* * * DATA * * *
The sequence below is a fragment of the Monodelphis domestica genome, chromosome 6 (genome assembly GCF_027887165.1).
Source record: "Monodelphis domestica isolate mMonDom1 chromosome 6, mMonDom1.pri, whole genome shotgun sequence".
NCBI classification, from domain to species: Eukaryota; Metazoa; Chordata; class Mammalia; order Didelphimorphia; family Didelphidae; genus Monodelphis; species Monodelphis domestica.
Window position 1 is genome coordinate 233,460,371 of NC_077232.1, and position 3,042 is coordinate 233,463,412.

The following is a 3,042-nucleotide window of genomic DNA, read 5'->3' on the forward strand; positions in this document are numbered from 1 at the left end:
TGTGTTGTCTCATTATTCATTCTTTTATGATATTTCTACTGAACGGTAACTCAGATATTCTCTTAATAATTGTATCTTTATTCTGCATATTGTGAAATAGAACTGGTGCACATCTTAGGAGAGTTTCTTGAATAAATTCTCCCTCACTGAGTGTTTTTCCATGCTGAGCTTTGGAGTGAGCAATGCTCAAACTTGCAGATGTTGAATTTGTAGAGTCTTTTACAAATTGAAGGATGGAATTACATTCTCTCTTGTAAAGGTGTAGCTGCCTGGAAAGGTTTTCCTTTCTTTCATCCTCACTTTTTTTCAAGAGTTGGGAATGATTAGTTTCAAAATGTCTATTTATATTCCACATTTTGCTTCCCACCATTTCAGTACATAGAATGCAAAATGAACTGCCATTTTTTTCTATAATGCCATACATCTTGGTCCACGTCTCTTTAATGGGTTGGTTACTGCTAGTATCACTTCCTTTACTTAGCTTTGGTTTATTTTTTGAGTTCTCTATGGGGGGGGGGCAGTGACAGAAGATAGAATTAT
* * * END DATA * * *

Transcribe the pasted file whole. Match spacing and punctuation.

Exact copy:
The sequence below is a fragment of the Monodelphis domestica genome, chromosome 6 (genome assembly GCF_027887165.1).
Source record: "Monodelphis domestica isolate mMonDom1 chromosome 6, mMonDom1.pri, whole genome shotgun sequence".
NCBI classification, from domain to species: Eukaryota; Metazoa; Chordata; class Mammalia; order Didelphimorphia; family Didelphidae; genus Monodelphis; species Monodelphis domestica.
Window position 1 is genome coordinate 233,460,371 of NC_077232.1, and position 3,042 is coordinate 233,463,412.

The following is a 3,042-nucleotide window of genomic DNA, read 5'->3' on the forward strand; positions in this document are numbered from 1 at the left end:
TGTGTTGTCTCATTATTCATTCTTTTATGATATTTCTACTGAACGGTAACTCAGATATTCTCTTAATAATTGTATCTTTATTCTGCATATTGTGAAATAGAACTGGTGCACATCTTAGGAGAGTTTCTTGAATAAATTCTCCCTCACTGAGTGTTTTTCCATGCTGAGCTTTGGAGTGAGCAATGCTCAAACTTGCAGATGTTGAATTTGTAGAGTCTTTTACAAATTGAAGGATGGAATTACATTCTCTCTTGTAAAGGTGTAGCTGCCTGGAAAGGTTTTCCTTTCTTTCATCCTCACTTTTTTTCAAGAGTTGGGAATGATTAGTTTCAAAATGTCTATTTATATTCCACATTTTGCTTCCCACCATTTCAGTACATAGAATGCAAAATGAACTGCCATTTTTTTCTATAATGCCATACATCTTGGTCCACGTCTCTTTAATGGGTTGGTTACTGCTAGTATCACTTCCTTTACTTAGCTTTGGTTTATTTTTTGAGTTCTCTATGGGGGGGGGGCAGTGACAGAAGATAGAATTAT